“I start my day at around six and spend time reading on my net book — for work or leisure — before getting ready for work. Breakfast is my most important meal of the day because I sometimes tend to miss my lunch due to work load. There’s no fixed time to reach work, it’s my own office! No two days are the same – on some I may have a client visiting me, on others I may be at court all day. I don’t like to go out on a work day but sometimes end up going for a movie with friends. I also enjoy theatre and travelling.” Sounds like the life of just another urban person? It is, the only bit we’d like to add here that 46-year-old Kanchan Pamnani is visually impaired.
Living with her mother in Malabar Hill, Mumbai, Kanchan was born with low vision which resulted in complete loss of vision over time. She has been visually impaired for over ten years but seems to take this with complete nonchalance, describing her day as if it’s a piece of cake to get through. “It isn’t,” she counters us, “but I didn’t study so much and work so hard to sit at home and cry just because I lost my eyesight.” We note her eloquence and safely guess that it helps her immensely in her profession.
Our search for fascination in this ‘simple’ life Kanchan claims to lead, brings us to her office in the Colaba area. It’s just the week day morning she’s told us about, and she’s making her way from the cab into the building. With a little help, she finds her way to the gate and then takes it on her own. Once in the lift, she tells the liftman, “Eighth floor.” The liftman shuts the door and starts counting, “1…2…3…” Once we reach the first floor, he says, “Here you are, eighth floor!” As she exits, she wishes him a good day and tells us, “It’s our daily joke!”
On her phone while walking toward her office, we can hear her saying, “I dialed your number by mistake but I’m glad to know that your number hasn’t changed in years!” As she catches up with the friend, she shuffles her keys for a few seconds and opens the door. Going around the disorderly room, typical of old law firms in Mumbai, she switches on the lights, air conditioner and settles in her chair ending the chat with a promise to call back soon. We are nearly astounded at this routine, imagining what this multi-tasking would be like blindfolded.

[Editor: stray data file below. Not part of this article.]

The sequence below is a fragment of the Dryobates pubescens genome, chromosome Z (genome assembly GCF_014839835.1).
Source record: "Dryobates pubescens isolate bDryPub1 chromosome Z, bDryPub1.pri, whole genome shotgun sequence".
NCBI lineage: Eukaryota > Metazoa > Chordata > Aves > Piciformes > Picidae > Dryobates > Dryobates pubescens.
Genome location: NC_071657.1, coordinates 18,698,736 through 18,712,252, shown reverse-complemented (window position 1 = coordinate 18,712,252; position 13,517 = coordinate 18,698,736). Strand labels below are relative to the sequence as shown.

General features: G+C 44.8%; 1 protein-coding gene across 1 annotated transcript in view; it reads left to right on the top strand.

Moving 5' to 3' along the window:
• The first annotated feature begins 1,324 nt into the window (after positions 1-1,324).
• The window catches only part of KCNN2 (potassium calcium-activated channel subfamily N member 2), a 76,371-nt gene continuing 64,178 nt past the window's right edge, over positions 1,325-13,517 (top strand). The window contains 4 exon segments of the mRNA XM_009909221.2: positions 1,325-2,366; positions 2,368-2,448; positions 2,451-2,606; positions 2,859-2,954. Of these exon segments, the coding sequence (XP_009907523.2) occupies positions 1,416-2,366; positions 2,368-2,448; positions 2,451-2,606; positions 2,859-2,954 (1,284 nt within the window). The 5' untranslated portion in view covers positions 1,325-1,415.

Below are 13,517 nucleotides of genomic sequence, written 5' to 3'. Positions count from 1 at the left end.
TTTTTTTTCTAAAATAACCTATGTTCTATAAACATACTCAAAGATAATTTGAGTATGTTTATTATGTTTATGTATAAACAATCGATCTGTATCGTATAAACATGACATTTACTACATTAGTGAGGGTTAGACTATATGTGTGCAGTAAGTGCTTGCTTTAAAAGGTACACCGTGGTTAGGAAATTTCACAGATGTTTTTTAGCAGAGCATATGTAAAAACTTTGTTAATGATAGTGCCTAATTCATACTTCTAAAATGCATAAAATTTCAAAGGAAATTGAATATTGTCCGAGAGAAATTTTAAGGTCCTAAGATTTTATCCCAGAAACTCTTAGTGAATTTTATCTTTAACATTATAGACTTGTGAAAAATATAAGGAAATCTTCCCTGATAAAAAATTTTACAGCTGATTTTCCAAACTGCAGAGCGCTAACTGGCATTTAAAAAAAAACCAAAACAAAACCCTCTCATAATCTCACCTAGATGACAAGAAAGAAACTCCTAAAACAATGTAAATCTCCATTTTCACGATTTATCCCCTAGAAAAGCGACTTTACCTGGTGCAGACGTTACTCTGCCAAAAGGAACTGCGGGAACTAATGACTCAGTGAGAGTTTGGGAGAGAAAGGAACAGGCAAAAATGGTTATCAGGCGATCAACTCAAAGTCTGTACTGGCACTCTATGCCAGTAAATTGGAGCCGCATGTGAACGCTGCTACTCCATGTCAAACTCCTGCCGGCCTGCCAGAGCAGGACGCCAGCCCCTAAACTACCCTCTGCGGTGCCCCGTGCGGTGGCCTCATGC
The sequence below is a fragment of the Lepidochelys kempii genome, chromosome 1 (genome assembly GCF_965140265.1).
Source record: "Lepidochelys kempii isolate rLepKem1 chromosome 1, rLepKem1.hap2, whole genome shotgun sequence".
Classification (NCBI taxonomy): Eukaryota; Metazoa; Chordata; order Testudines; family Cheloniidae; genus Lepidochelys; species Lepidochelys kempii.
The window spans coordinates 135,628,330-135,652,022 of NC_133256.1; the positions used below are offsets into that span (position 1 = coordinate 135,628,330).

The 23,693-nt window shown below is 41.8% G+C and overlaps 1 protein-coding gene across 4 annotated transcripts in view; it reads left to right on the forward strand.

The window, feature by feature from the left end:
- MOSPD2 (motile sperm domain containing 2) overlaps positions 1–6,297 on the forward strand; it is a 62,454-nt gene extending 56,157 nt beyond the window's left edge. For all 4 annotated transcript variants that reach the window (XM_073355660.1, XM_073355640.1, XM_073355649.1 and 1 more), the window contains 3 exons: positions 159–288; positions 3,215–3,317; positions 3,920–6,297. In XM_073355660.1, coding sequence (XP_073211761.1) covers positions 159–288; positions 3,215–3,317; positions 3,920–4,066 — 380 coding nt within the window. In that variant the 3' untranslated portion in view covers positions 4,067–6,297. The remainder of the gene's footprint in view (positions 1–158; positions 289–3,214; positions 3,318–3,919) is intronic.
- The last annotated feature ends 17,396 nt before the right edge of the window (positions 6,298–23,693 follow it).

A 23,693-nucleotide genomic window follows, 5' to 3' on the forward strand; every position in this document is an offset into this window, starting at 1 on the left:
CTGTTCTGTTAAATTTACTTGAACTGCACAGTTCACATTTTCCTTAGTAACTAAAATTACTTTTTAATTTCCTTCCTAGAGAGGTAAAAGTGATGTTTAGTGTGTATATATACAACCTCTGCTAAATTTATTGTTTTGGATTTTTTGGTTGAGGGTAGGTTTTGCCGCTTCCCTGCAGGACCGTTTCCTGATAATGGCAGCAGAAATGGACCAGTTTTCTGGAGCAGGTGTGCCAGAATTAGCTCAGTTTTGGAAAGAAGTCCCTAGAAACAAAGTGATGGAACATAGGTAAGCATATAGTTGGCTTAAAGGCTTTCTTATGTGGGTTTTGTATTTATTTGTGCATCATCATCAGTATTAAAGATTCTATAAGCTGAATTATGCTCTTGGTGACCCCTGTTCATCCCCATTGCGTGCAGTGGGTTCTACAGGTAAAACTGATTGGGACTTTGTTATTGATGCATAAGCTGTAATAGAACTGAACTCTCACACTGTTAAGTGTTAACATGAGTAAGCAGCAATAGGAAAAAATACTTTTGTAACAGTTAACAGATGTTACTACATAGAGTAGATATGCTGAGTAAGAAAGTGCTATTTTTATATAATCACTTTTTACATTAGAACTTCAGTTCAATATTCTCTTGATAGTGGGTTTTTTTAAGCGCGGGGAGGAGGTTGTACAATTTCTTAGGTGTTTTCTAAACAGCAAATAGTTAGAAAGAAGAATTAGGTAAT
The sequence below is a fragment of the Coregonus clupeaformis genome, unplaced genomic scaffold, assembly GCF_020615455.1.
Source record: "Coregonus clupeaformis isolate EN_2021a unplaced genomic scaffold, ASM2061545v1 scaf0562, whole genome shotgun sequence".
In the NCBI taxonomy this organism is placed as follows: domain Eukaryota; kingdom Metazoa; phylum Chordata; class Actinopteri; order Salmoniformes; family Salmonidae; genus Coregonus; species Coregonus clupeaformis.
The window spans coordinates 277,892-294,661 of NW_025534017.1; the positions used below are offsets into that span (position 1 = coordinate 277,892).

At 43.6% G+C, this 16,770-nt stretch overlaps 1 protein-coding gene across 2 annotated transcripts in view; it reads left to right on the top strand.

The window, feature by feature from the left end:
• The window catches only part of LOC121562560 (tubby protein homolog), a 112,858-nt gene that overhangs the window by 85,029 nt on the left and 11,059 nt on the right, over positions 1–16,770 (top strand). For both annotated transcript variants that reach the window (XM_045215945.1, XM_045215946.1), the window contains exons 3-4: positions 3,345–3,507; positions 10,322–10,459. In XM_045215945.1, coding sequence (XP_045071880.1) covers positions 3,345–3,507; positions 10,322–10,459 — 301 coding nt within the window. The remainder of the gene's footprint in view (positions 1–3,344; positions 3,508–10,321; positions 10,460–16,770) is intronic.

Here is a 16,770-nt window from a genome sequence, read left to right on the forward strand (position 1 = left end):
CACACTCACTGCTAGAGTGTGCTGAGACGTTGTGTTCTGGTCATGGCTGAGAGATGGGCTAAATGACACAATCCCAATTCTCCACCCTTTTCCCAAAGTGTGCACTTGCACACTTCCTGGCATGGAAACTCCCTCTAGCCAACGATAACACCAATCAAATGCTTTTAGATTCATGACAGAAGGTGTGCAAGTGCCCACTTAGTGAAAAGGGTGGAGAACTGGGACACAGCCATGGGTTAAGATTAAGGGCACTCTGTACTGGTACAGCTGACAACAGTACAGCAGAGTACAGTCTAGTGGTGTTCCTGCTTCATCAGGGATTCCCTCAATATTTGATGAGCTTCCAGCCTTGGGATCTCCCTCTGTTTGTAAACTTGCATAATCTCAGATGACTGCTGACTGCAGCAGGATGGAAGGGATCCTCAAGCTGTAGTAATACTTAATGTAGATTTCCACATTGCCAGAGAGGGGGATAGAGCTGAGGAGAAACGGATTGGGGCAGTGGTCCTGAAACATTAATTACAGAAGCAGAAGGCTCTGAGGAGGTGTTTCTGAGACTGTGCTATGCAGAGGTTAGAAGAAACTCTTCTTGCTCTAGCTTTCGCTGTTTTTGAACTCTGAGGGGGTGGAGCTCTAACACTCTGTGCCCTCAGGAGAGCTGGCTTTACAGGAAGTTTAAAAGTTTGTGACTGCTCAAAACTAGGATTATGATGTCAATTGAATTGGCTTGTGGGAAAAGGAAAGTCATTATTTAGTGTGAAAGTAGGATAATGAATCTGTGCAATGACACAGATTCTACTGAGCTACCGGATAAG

“The whole world takes care of me, you saw for yourself, as soon as I got out of the cab, two men on the street helped me, cabbies are usually friendly too.” But doesn’t it get difficult to trust people, we ask. “It’s simple,” she exclaims, “the world works on trust. You put your hand out there and someone will reach out to help you. If you’re going to constantly doubt and fear getting deceived, you won’t reach anywhere. You must trust the environment around you and have faith in God.”
We’re intrigued at her constant insistence that hers is a ‘simple’ story, and quiz her about the big bad world of law. Surely she doesn’t expect special treatment from her co-councils, judges and clients. “Law is the best profession; after all Lady Justice is blind — the court is one place where blindness is understood!” On a serious note, she adds, “As long as you’re ready and prepared with your work, no one can say anything to you.”
Kanchan wasn’t born blind, and her successful career despite the gradual loss of vision is a story of grit. “I was never able to see clearly. Even when I had low vision, I would just make out if you’re fair or dark, not tell your features. Losing vision wasn’t a sudden, overnight change that I had to adjust to.” She continues, “To me you’re a ghost.. just a voice coming at me! You could be sitting nude for all I care. I tell my colleagues that they can wear whatever they want, I wouldn’t know! Though the day we have to meet a client or go to court — they better come dressed formally.”
Much has been written about the ‘heroics’ of this blind advocate and solicitor at M/S Pamnani and Pamnani, but not many have described her wit and humour first hand. Also, it’s not like her determined multitasking doesn’t have its low points. “There are times when I feel down, when work is not done on time, when I lose a case or when a client is yelling, but I’m never low because of my inability to see. I sometimes get irritated because everything is slower. The speed that I had as a sighted person, it’s not the same anymore. Otherwise, the special softwares on my phone and computer help me tremendously. (Kanchan uses ‘Talks’ on her smart phone and ‘JAWS’ – Job Applications with Speech, on her PC besides audio books to read.) I try not to depend on anyone else as much as I can. If I wanted that, I would get married!”
(An initiative of Trinayani, a nonprofit NGO founded by Ritika Sahni, the THIS ABILITY articles celebrates the intriguing lives of persons with disabilities. Trinayani works towards Disability Awareness and Support, communicating through workshops/seminars, print, radio, films and other electronic media. Visit www.trinayani.org or write to us at firstname.lastname@example.org)
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